And a special thank you to Dr. Minkin for ensuring that all of the information presented is accurate.
NOTE: Birth control and other forms of contraceptives can often be a life-saving medical necessity. This post is in no way meant to discourage people from seeking out contraceptives, but rather intended to start a conversation. The following responses are people speaking about their own experiences. Always consult a doctor before making a decision.
1. It might be important to have your estrogen levels tested first.
2. The pill could be helpful in other ways outside of acting as a contraceptive.
"...such as helping people manage the pain associated with migraines or endometriosis."
3. Some birth control pills may need to be taken at the exact same time every day, so it's important to check with your doctor.
4. Give your body time to recover after an IUD insertion.
"If you can, take the whole day off for an IUD insertion. The initial pain wasn't that bad for me, but the shakes, chills, and nausea lasted hours."
5. The pill can be a lifesaver for people managing pain from conditions like endometriosis.
"I would be dead without birth control. Even after surgery, my endometriosis symptoms are severe when I’m on my period. I hate how people demonize birth control just because it didn’t work for them personally."
6. Sometimes hormonal birth control and migraines don't mix.
7. Ask your doctor questions about all of your options.
"If your doctor isn't giving you options about birth control, or isn't listening to what you want, or your side effects, FIND A NEW DOCTOR."
8. Some forms of contraceptives can help treat other medical issues.
"I'm a gynecologist. The combined pill does decrease rates of ovarian cancer and endometrial cancer as it stops ovulation. We use the Mirena IUD to treat and reverse early endometrial cancer and atypical hyperplasia (which is like a pre-cancer) in women who still require fertility preservation. The Mirena is also really great for endometrial protection in women requiring HRT (hormone replacement therapy), or who are not suitable for surgery like a hysterectomy. We know that not everyone does well on hormonal contraception, but it can be life changing."
9. You can request a numbing spray before getting Nexplanon implanted.
10. Your birth control might need to change with your body.
"What worked for you in one stage of life might not work in a different one. Pre-baby, I had no issues being on the mini pill. After I had my son, the mini pill messed me up so bad."
11. The pill can help ease the pain for those with terrible cramps.
"I wish I had been on it earlier. I had cramps that had me doubled over in pain and sent me home from school, and my period was always heavy and lasted 10 days. On the pill, it’s rare for me to get intense cramps, and I’m down to a light five days."
12. The IUD insertion process isn't always painful.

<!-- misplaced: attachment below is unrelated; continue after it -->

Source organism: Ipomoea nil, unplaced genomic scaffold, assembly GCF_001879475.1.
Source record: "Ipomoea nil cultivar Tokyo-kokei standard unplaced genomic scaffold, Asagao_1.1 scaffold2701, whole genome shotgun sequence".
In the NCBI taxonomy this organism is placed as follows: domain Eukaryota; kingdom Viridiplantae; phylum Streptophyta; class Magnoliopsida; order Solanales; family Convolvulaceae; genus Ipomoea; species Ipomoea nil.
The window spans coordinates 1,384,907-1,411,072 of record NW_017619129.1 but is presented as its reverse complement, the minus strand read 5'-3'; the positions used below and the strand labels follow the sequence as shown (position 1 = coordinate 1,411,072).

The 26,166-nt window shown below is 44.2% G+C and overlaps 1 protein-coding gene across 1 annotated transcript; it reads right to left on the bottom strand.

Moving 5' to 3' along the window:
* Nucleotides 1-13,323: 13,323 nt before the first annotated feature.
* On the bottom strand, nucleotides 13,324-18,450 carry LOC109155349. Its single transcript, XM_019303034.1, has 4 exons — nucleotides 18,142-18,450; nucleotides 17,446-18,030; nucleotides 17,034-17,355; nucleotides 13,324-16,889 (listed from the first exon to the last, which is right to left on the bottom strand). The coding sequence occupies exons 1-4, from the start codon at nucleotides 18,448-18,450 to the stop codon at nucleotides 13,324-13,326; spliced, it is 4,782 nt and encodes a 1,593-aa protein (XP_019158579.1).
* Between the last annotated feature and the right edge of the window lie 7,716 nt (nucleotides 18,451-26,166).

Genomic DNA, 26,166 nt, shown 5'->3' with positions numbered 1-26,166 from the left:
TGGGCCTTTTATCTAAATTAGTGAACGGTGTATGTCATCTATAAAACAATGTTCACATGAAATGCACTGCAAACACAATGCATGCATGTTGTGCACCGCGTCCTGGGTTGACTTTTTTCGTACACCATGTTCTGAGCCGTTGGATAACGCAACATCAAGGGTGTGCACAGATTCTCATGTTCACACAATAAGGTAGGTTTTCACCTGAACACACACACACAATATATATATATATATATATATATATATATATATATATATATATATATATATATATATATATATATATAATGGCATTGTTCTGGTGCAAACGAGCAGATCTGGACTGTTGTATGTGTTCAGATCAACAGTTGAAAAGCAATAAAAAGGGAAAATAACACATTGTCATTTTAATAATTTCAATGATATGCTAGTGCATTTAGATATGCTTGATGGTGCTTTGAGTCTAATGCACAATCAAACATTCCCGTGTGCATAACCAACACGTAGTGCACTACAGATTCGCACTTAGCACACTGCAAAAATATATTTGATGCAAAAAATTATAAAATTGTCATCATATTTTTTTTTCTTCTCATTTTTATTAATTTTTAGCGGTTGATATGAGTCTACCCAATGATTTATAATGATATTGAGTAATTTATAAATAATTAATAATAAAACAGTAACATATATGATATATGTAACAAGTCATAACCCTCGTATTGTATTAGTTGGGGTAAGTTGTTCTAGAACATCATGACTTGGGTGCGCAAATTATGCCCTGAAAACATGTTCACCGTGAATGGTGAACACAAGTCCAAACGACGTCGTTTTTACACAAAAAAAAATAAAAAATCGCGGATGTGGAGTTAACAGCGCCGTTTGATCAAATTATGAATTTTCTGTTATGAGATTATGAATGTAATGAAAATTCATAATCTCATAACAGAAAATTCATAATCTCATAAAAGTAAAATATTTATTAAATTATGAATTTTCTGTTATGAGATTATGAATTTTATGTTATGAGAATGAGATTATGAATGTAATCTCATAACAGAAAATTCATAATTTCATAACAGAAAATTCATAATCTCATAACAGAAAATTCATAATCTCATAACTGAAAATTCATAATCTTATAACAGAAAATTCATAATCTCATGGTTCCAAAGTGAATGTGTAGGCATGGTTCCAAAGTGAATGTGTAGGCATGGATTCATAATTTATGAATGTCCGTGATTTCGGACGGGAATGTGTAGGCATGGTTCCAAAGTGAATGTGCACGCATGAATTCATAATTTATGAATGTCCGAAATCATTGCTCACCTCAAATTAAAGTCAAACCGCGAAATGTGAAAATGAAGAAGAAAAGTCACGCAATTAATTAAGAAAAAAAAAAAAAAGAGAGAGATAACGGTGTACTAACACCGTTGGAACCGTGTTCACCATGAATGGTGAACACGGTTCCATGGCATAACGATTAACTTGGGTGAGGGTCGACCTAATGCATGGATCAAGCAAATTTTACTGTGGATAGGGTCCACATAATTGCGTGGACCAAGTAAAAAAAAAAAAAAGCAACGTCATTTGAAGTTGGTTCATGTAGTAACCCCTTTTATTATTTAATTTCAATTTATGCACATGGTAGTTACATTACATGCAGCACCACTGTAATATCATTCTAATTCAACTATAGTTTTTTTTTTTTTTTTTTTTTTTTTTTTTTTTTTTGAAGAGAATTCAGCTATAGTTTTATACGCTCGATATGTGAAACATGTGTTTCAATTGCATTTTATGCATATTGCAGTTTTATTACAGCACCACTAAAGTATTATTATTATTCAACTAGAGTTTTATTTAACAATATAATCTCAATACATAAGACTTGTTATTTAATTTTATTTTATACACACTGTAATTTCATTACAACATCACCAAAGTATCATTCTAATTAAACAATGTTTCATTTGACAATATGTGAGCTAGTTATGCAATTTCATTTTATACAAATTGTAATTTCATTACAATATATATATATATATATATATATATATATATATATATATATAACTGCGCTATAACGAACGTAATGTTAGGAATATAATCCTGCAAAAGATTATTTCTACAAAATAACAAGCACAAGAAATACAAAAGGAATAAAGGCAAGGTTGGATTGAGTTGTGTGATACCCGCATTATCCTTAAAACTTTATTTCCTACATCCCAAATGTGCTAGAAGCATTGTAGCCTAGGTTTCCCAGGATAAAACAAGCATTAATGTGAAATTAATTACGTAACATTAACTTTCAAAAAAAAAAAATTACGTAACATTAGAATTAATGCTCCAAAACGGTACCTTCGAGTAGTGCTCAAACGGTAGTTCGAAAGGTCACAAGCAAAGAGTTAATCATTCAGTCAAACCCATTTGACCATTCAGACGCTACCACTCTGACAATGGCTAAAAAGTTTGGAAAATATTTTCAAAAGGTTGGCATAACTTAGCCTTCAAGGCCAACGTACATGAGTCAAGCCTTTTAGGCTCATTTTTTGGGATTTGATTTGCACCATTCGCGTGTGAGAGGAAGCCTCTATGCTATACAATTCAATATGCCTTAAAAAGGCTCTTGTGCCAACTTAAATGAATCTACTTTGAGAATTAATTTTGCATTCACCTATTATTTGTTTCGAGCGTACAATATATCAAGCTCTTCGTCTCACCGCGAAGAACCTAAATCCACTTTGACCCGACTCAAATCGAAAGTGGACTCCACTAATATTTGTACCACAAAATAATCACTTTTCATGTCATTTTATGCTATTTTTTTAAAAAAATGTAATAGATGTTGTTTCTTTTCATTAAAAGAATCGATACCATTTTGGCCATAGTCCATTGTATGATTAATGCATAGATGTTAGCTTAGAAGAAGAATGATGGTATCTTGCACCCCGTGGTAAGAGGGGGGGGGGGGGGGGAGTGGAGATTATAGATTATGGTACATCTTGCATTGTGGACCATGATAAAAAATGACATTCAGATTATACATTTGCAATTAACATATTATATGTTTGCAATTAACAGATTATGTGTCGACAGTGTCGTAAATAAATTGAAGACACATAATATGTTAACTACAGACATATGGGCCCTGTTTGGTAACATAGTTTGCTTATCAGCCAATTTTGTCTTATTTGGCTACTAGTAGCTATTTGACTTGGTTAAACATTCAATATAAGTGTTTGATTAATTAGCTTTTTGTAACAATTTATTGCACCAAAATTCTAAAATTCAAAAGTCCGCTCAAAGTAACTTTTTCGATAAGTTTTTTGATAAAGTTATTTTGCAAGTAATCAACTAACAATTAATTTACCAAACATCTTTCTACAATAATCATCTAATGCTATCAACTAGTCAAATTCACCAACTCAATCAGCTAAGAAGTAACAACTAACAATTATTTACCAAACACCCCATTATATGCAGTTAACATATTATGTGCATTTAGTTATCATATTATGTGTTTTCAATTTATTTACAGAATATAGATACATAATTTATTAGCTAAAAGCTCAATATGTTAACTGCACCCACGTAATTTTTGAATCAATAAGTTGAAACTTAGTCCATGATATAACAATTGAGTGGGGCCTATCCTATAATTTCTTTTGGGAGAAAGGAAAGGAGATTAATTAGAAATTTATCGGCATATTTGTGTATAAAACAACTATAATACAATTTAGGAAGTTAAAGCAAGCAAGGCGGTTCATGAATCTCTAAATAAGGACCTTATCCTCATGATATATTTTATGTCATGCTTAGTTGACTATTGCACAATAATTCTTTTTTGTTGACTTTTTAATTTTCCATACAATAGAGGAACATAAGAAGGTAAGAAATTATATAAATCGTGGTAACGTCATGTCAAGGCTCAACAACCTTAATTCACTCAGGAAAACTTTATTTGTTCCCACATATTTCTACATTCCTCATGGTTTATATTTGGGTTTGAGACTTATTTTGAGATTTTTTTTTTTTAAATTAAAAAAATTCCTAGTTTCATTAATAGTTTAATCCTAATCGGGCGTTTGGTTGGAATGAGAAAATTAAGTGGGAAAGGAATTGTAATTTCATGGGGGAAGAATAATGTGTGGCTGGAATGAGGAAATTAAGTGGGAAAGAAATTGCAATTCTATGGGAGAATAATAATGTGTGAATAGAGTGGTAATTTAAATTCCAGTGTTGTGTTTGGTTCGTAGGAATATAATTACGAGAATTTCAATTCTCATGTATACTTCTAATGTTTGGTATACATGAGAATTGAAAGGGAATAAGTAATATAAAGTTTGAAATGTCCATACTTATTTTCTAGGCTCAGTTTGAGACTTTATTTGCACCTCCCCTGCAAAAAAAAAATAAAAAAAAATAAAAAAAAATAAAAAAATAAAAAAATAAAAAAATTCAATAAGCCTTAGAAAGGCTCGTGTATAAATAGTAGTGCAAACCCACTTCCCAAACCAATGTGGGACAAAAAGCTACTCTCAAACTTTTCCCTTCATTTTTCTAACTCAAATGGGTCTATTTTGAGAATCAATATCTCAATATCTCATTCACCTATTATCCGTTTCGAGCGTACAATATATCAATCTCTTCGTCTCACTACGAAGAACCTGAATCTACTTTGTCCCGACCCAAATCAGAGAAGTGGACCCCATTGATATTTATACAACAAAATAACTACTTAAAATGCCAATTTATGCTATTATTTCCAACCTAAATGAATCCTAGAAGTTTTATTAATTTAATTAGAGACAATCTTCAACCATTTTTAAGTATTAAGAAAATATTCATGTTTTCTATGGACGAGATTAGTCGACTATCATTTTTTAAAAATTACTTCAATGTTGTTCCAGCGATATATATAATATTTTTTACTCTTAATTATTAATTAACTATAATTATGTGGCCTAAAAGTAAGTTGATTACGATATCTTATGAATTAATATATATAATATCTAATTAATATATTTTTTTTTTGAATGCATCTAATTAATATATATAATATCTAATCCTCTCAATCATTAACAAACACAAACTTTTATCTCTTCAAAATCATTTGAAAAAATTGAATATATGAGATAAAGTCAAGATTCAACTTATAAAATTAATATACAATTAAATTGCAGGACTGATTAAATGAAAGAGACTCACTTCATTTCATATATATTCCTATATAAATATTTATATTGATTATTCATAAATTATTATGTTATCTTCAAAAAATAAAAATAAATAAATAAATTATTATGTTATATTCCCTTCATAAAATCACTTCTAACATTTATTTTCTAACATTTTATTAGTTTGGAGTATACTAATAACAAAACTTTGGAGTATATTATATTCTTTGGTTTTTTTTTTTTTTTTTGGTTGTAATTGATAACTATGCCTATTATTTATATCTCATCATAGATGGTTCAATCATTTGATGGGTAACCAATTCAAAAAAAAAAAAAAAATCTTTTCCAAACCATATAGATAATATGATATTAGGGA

13. Ask your doctor if there are any foods or medications to avoid while taking the pill.
"I have been on Lamotrigine for several years now as a mood stabilizer. This year, three months ago, my new doctor told me it impacts the effectiveness of the pill. I'VE BEEN ON IT FOR YEARS."
14. Even if your period stops, your period symptoms might not.
15. Some have little to no side effects from taking birth control.
"I had no reason to be afraid. My birth control pills really help my PCOS (polycystic ovary syndrome) symptoms so much. No more weight gain, unwanted hair, mood swings, or painful periods."
16. There are various forms of contraceptives available, including an arm implant.
"I got my Nexplanon in April 2019. My experience has been only good so far. My period was totally gone by October 2019 and hasn't shown up since. I've had no change in sex drive, and my hormones are so much better."
17. For some people, IUDs can completely eliminate cramps.
18. And for some people, the first period post-IUD insertion can be extra painful.
"I wish someone had told me about how painful the first period can be after having an IUD inserted. I chose to opt for this method for a number of reasons, but a big one was due to severe cramping, pain, vomiting, and clotting during my periods. So when this one arrived a month after the big day, I was in shock. Everything has eased up since then, and I'm currently in year four of the Mirena five-year IUD. It's the best decision I could have made, but that first time always sticks out in my mind."
19. Read the information pack on the back of contraceptives.
20. That it's OK to ignore the influence of others in your life outside of your doctors and do what's best for you and your body.
"Ignore the religious pressure that might keep you from getting it if you are highly involved in church. I had terrible periods that would leave me in bed for three days a month, and I completely regret not getting it earlier."
22. Everyone's experience is different.
"As a sexual health doctor, the main wisdom I can share is that EVERYONE'S EXPERIENCE WITH EACH CONTRACEPTION IS DIFFERENT! Each woman will react differently to the same hormones, even given in the same way, so it’s important not to rely on other people's experiences in making your own decisions. Unfortunately, finding the right contraception that suits you is often trial and error, and there’s no one-size-fits-all. Go see your doctor, talk about your expectations, and find what’s right for you that way."
23. Once you find the right fit, your life can significantly improve.
"I have been very fortunate that birth control pills eliminated my terrible period symptoms. I would bleed heavily and had terrible bloating, intense cramping, headaches, and vomiting. One time the pain was so intense from cramps I passed out. It took me two times to find a pill that worked for me, but once I found the right one, it seriously changed my life for the better."
Note: Submissions have been edited for length and clarity.